"You'll do nothing of the kind. Molly's friend is one of the most charming girls alive, but she has passed through a great trouble, followed by a severe illness. She came to us in some distress of mind, and we are bound, as Molly says, to consider her, as she may not think herself equal to intercourse with strangers. However, all that's necessary is to explain you to her, as I am now explaining her to you, and the thing settles itself. There can be no question of your not going on with us. You and Mercédès won't interfere with each other in the least, because, you see, now that you've turned up, the thing is to get down quietly, and--and enjoy ourselves at the journey's end. We'll make a rush of it. In any case, Molly would have sat in the tonneau with her friend, and the only difference you will make in our arrangements is that I shall have you as a companion in front instead of Gotteland."

At this moment our fair emissary returned from the enemy's camp.

"Mercédès says that not for anything would she cheat us out of your company," announced Molly.

"Only she hopes you won't think her rude and horrid if she doesn't talk. There's her message; but I | | 327 really think, Lord Lane, that the best thing is to take no notice of the poor child. She is very nervous and upset still, but I hope in a few days she will be herself again. I won't even introduce you to her. She and I will sit in the tonneau, as quiet as two kittens, while you and Jack in front can talk over all your adventures since you met, and forget our existence. We shan't be so very long on the way, shall we, Jack?"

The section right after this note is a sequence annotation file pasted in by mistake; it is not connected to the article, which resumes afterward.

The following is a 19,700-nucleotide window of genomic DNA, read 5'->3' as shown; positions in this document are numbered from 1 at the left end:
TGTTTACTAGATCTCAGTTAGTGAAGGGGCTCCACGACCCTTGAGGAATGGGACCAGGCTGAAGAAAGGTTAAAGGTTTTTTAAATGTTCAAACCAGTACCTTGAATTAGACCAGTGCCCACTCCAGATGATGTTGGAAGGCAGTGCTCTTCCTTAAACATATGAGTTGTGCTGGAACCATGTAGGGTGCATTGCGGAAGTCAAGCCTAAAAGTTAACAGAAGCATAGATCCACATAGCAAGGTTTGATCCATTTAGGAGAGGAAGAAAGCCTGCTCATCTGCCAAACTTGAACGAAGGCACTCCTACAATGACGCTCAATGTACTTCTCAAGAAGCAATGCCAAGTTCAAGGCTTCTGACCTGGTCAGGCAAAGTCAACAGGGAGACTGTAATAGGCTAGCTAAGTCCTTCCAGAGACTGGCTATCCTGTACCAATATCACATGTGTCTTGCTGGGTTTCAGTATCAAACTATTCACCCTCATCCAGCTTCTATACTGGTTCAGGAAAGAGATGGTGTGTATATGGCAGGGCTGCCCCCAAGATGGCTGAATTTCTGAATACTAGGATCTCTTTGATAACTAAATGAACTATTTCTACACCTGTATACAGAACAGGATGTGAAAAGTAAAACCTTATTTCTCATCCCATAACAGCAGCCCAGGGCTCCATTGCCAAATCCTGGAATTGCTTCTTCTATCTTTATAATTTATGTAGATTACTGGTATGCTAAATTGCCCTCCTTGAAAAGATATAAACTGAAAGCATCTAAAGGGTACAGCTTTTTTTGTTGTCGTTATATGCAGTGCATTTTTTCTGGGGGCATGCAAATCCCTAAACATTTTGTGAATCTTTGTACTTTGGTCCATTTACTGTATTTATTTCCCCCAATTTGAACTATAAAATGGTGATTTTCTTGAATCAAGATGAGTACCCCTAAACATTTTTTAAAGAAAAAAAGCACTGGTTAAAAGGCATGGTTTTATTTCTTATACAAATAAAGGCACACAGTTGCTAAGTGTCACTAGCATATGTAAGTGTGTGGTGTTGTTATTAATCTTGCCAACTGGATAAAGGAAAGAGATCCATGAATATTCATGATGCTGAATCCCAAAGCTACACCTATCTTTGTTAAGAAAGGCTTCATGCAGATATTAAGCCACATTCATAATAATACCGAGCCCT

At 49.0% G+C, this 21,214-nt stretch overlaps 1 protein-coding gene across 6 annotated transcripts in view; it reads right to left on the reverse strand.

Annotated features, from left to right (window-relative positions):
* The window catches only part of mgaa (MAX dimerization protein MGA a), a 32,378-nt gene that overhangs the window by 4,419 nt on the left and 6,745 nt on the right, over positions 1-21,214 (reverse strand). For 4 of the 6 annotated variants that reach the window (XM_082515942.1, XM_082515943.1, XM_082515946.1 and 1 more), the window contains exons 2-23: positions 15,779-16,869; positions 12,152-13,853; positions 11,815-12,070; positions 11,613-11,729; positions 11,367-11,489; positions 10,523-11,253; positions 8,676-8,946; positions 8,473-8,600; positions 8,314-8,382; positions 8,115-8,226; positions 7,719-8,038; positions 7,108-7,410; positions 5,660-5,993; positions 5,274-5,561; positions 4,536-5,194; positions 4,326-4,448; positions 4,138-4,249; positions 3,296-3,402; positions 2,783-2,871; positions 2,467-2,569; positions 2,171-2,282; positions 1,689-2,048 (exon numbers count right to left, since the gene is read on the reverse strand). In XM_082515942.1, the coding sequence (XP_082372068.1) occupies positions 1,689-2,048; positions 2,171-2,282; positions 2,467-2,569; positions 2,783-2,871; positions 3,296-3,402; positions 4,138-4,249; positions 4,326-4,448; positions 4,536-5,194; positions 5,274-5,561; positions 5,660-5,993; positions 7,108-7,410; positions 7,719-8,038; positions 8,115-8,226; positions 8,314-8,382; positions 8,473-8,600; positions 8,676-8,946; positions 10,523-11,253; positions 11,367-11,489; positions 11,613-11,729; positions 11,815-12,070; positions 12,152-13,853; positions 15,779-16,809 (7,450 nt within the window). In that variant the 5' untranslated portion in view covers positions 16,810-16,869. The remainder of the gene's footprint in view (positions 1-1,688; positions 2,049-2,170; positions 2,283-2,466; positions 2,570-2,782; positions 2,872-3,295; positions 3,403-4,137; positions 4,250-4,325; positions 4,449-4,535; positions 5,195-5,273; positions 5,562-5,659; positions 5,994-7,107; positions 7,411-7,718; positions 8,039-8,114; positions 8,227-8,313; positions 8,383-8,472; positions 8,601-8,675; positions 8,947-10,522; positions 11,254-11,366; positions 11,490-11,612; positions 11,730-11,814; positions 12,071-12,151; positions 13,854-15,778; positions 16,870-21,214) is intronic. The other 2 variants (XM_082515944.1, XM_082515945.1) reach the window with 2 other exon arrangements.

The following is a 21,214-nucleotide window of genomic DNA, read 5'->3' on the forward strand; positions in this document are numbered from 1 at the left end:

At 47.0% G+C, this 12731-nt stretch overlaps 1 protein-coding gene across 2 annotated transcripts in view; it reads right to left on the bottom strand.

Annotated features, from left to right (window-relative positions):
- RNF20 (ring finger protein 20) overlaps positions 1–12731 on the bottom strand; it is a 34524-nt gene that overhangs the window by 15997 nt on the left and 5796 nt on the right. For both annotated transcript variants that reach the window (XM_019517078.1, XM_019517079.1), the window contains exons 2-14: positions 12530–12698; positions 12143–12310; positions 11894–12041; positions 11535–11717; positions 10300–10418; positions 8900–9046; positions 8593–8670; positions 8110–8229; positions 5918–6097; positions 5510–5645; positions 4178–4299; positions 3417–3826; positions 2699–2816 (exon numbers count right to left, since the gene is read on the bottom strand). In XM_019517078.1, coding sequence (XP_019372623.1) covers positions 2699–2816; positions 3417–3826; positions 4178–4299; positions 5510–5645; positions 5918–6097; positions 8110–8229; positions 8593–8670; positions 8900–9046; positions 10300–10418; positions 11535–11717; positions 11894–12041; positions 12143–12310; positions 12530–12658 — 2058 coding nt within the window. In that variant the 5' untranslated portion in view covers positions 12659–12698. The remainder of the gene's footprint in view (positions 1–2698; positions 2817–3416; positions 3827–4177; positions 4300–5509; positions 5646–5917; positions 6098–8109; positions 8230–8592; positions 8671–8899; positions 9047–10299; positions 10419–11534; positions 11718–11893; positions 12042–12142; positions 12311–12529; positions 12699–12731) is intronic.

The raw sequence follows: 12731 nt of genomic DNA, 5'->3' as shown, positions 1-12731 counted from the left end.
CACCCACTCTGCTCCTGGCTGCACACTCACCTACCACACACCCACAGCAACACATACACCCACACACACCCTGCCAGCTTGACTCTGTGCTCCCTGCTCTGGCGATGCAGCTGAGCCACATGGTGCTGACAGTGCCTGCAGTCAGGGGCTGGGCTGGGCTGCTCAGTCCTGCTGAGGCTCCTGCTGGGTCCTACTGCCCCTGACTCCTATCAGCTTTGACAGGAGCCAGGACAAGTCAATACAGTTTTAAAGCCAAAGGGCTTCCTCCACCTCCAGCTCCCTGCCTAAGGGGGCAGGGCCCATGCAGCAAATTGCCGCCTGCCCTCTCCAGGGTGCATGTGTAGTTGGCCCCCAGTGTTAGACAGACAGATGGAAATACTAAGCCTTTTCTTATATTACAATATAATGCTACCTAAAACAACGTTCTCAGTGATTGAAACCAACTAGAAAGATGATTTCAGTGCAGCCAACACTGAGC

I began another "but," which was scornfully disregarded by both Jack and Molly. I might as well consent now, as later, they said, since they would simply refuse to leave Chambéry without me, and the longer I took to see reason, the more essence would the motor be wasting.

Thus adjured, I allowed myself to be hustled off to my hotel by Jack, who insisted on accompanying me lest I should turn traitor on the way. In ten minutes Gotteland would drive the car to the door of the France, and I was expected to be ready by that time. My packing had been done before I went out, by the united efforts of a valet de chambre and myself; but now all had to be undone again; my motoring coat (unused for weeks and aged in appearance by as many years) dragged up from the lowest stratum with my goblin-goggles, and a few small things dashed into a weird travelling bag which a confused porter rushed out to buy at a neighbouring shop. While I settled the hotel bill, Jack arranged to have my portmanteau expressed to Grenoble, and by a scramble our tasks were finished when the voice of the car called us to the door.

The whole incident had happened so quickly, that I had no time to realise the change in my circumstances, when, "sole, like a falling star," the motor | | 328 "shot through the pillared town" with me on board.